Articles | Volume 18, issue 18
Research article
25 Sep 2018
Research article |  | 25 Sep 2018

Improving air quality model predictions of organic species using measurement-derived organic gaseous and particle emissions in a petrochemical-dominated region

Craig A. Stroud, Paul A. Makar, Junhua Zhang, Michael D. Moran, Ayodeji Akingunola, Shao-Meng Li, Amy Leithead, Katherine Hayden, and May Siu

Abstract. This study assesses the impact of revised volatile organic compound (VOC) and organic aerosol (OA) emissions estimates in the GEM-MACH (Global Environmental Multiscale–Modelling Air Quality and CHemistry) chemical transport model (CTM) on air quality model predictions of organic species for the Athabasca oil sands (OS) region in Northern Alberta, Canada. The first emissions data set that was evaluated (base-case run) makes use of regulatory-reported VOC and particulate matter emissions data for the large oil sands mining facilities. The second emissions data set (sensitivity run) uses total facility emissions and speciation profiles derived from box-flight aircraft observations around specific facilities. Large increases in some VOC and OA emissions in the revised-emissions data set for four large oil sands mining facilities and decreases for others were found to improve the modeled VOC and OA concentration maxima in facility plumes, as shown with the 99th percentile statistic and illustrated by case studies. The results show that the VOC emission speciation profile from each oil sand facility is unique and different from standard petrochemical-refinery emission speciation profiles used for other regions in North America. A significant increase in the correlation coefficient is reported for the long-chain alkane predictions against observations when using the revised emissions based on aircraft observations. For some facilities, larger long-chain alkane emissions resulted in higher secondary organic aerosol (SOA) production, which improved OA predictions in those plumes. Overall, the use of the revised-emissions data resulted in an improvement of the model mean OA bias; however, a decrease in the OA correlation coefficient and a remaining negative bias suggests the need for further improvements to model OA emissions and formation processes. The weight of evidence suggests that the top-down emission estimation technique helps to better constrain the fugitive organic emissions in the oil sands region, which are a challenge to estimate given the size and complexity of the oil sands operations and the number of steps in the process chain from bitumen extraction to refined oil product. This work shows that the top-down emissions estimation technique may help to constrain bottom-up emission inventories in other industrial regions of the world with large sources of VOCs and OA.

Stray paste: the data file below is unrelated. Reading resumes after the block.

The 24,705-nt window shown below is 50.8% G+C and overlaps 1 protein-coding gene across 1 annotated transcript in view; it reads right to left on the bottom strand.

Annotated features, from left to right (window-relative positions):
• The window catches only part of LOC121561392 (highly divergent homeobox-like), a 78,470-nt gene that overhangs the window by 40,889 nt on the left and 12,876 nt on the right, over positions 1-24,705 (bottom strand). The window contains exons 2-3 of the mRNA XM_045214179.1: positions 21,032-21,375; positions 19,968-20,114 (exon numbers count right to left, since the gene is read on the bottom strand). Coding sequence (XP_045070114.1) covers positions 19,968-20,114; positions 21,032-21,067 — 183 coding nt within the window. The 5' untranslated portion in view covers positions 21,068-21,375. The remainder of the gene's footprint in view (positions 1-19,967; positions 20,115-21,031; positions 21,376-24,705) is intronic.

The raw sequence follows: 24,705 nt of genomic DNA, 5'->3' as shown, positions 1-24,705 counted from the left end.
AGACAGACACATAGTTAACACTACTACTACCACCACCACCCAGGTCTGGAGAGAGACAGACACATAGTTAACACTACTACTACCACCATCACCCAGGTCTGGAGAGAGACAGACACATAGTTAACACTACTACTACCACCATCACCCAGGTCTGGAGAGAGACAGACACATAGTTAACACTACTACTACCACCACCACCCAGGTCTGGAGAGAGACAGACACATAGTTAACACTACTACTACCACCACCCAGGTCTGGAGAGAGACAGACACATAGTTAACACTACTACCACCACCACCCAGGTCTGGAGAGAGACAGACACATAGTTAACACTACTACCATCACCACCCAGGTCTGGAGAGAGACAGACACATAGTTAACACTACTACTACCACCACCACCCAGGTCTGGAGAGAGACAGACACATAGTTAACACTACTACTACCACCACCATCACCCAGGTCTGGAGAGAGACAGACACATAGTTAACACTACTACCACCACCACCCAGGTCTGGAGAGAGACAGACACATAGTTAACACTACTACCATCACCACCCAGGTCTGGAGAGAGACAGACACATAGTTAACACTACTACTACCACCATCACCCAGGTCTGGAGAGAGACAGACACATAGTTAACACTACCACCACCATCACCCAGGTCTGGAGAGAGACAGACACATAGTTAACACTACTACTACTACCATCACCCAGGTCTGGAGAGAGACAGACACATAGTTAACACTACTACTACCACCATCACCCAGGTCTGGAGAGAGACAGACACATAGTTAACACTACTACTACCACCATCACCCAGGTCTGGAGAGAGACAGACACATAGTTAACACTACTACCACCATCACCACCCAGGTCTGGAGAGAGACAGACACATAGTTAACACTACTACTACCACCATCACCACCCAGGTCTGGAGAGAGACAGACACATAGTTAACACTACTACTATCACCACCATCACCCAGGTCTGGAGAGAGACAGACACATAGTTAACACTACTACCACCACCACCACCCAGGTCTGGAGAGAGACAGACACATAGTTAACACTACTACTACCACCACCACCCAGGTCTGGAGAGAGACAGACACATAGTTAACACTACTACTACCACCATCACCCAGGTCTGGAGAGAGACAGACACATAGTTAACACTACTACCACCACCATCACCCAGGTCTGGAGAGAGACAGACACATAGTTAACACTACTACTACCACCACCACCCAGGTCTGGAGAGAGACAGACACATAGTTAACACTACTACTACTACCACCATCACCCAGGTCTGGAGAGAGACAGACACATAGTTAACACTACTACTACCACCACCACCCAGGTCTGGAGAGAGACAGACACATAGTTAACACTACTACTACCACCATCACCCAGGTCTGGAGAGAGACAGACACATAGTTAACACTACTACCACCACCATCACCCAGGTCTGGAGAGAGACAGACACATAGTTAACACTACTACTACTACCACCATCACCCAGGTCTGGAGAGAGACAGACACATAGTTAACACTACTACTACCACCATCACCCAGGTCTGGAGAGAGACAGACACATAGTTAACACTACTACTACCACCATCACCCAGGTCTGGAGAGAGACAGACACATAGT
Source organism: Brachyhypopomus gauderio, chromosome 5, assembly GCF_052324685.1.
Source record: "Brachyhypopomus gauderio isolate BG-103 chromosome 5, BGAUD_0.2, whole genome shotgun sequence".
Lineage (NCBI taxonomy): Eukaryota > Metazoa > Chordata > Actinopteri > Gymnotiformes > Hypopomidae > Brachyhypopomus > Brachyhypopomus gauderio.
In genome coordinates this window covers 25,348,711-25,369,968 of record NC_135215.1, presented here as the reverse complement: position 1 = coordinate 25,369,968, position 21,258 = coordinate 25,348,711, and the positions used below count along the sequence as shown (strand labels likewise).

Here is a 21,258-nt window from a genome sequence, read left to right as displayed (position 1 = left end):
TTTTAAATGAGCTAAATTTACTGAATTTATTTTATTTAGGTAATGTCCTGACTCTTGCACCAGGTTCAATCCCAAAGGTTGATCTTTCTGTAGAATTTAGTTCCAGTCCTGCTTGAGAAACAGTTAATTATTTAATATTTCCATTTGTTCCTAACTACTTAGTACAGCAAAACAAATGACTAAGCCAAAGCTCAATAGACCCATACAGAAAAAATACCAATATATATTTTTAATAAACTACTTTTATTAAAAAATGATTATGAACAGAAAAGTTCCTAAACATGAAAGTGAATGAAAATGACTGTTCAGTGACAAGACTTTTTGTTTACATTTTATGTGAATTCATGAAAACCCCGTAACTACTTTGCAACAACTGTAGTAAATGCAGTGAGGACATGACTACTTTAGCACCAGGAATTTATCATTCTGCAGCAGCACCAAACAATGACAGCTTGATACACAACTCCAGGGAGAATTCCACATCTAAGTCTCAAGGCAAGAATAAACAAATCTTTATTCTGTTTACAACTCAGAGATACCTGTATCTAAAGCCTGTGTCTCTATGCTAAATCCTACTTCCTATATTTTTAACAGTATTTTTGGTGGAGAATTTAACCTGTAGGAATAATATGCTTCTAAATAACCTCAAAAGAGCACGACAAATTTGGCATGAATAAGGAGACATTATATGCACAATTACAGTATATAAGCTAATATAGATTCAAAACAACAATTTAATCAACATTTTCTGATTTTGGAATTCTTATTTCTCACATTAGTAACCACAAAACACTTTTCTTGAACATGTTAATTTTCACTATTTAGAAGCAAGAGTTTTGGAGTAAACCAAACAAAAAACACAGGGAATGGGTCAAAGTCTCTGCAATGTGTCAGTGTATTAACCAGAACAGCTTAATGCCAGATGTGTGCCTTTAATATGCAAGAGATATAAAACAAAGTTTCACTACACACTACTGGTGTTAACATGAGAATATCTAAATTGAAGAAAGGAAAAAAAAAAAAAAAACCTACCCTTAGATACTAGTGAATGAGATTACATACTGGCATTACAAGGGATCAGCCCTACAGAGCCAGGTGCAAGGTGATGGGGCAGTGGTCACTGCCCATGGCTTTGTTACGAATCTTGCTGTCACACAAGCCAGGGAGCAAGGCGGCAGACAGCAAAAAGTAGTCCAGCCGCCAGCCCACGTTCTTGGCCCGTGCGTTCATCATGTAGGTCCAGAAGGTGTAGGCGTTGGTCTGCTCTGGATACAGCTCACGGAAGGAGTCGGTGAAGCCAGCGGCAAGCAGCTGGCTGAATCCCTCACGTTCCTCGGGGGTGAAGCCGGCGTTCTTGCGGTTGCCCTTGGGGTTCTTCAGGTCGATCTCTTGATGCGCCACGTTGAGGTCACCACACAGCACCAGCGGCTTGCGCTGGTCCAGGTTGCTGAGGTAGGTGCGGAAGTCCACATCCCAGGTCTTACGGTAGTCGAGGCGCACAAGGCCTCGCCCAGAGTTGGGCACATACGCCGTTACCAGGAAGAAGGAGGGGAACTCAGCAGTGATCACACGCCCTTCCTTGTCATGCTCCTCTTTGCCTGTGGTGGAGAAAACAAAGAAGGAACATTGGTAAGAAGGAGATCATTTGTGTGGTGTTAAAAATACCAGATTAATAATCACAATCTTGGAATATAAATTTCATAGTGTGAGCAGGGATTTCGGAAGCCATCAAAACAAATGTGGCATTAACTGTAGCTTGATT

Short summary
It is shown that using measurement-derived volatile organic compound (VOC) and organic aerosol (OA) emissions in the GEM-MACH air quality model provides better overall predictions compared to using bottom-up emission inventories. This work was done to better constrain the fugitive organic emissions from the Athabasca oil sands region, which are a challenge to estimate with bottom-up emission approaches. We use observations from the 2013 Joint Oil Sands Monitoring study.
Final-revised paper